When the Astros traded Hunter Pence last year, they called up one of their top prospects, Martinez, and put him in left field, moving Carlos Lee to first base, where he performed pretty well. Lee wound up leading the team in homers and RBIs and appears to be the starter at first entering 2012. That being said, Brett Wallace - the team's starter at first in 2011 - could push for playing time later in the season if he proves himself at Triple-A. At third, another Opening Day starter from 2011, Chris Johnson, is trying to hit his way back into the lineup after a disappointing season. Paredes, an athletic switch-hitter who can be an adventure defensively, will begin the season in the minors, but will certainly be back in Houston before the summer is over. Paredes looked good at the plate last year hitting .286 in 168 at-bats.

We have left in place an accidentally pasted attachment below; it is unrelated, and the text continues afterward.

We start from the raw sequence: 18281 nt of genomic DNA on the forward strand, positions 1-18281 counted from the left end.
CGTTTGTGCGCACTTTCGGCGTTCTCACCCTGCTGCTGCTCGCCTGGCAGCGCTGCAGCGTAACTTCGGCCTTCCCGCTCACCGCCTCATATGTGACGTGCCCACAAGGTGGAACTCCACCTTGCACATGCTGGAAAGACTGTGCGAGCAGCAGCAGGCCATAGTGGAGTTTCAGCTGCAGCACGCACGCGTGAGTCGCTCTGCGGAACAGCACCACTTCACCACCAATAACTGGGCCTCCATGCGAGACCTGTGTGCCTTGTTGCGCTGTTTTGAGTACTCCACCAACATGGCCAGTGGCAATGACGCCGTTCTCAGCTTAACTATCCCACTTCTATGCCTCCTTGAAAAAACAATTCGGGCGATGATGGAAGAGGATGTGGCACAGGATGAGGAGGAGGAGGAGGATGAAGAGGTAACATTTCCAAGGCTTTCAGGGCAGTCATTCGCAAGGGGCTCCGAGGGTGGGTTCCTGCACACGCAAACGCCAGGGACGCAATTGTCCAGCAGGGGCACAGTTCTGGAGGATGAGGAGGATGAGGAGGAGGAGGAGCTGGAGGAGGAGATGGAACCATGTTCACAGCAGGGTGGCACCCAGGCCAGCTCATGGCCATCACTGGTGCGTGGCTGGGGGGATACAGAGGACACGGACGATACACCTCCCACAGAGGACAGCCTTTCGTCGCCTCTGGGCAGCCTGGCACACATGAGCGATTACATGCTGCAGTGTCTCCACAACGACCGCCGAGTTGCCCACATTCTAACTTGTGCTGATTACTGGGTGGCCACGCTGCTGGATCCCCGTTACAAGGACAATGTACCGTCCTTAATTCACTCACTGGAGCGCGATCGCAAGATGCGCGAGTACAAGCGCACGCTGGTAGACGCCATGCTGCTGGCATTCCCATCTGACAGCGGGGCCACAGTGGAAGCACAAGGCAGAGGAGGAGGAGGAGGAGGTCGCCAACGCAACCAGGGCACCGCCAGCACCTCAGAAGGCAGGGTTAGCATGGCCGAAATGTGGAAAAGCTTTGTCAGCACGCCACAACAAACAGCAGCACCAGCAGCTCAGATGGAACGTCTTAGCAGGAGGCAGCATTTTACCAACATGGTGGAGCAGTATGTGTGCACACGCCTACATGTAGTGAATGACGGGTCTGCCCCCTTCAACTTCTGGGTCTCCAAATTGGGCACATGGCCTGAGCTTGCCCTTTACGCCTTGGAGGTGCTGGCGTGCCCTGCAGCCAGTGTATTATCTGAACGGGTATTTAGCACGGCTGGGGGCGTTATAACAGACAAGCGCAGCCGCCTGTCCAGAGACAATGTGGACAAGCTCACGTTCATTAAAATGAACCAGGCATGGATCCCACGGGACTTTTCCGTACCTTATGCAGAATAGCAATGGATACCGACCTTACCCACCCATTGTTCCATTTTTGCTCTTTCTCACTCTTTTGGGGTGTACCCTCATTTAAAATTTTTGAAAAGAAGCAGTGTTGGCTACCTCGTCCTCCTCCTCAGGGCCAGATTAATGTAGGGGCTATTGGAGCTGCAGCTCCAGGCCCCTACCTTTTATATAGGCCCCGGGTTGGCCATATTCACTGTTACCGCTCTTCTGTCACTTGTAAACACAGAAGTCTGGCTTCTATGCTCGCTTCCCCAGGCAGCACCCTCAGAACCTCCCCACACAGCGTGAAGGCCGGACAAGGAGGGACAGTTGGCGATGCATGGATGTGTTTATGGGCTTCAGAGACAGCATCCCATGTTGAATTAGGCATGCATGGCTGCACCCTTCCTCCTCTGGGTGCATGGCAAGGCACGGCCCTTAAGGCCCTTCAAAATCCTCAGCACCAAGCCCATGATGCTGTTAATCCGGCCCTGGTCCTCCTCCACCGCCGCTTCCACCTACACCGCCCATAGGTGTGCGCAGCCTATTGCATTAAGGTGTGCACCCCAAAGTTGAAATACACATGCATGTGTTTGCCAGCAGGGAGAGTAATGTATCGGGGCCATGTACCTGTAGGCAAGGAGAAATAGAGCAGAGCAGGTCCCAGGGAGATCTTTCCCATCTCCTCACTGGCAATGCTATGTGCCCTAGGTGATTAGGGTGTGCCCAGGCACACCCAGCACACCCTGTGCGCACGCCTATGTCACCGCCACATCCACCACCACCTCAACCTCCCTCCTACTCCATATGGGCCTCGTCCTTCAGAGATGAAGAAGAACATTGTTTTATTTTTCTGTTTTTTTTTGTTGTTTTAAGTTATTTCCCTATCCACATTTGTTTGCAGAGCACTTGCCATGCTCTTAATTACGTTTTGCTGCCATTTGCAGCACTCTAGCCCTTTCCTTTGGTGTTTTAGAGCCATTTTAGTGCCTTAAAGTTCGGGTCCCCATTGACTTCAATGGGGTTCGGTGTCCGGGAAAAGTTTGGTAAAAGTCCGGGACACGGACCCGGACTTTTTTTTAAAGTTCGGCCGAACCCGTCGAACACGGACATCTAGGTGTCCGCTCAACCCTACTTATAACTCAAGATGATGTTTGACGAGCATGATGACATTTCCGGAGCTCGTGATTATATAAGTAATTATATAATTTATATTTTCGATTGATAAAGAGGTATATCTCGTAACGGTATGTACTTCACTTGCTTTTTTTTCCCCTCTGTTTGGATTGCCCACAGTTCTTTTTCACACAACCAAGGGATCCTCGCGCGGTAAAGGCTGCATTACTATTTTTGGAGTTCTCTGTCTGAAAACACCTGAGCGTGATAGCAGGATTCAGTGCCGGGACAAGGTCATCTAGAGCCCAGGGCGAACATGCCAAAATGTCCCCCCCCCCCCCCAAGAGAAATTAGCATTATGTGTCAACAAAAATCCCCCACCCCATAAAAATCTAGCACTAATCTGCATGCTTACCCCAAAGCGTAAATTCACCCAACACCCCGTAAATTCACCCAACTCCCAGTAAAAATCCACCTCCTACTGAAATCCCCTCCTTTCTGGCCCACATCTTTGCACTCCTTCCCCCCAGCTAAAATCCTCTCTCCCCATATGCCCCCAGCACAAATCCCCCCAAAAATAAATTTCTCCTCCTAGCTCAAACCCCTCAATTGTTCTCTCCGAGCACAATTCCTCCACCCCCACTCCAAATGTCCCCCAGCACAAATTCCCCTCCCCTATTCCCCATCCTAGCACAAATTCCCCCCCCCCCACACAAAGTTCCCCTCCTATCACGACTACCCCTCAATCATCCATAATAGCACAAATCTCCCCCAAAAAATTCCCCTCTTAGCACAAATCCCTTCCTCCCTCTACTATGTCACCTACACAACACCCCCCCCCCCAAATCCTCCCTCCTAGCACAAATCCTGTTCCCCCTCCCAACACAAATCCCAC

The big question is whether Lee returns to left field after being moved to first base midseason last year. Martinez took over in left field after the Astros traded away Pence and Michael Bourn and put up some pretty solid numbers while displaying a good arm. Jordan Schafer, acquired from the Braves in the Bourn deal, is the man in center. There are several options in right field, including a platoon of Brian Bogusevic and J.B. Shuck. Bogusevic needs to show he can hit left-handed pitching to get more at-bats. Martinez will wind up in right if Lee returns to the outfield.

Castro is expected to be ready for Opening Day despite suffering an injury setback in the offseason. Castro, who missed all of last season after undergoing major surgery on his right knee, missed the beginning of spring training after undergoing surgery in December to remove the sesamoid bone in his left foot. Castro hit .205 with two homers and eight RBIs in 195 at-bats in his major league debut in 2010. The Astros signed veteran Chris Snyder as insurance for Castro.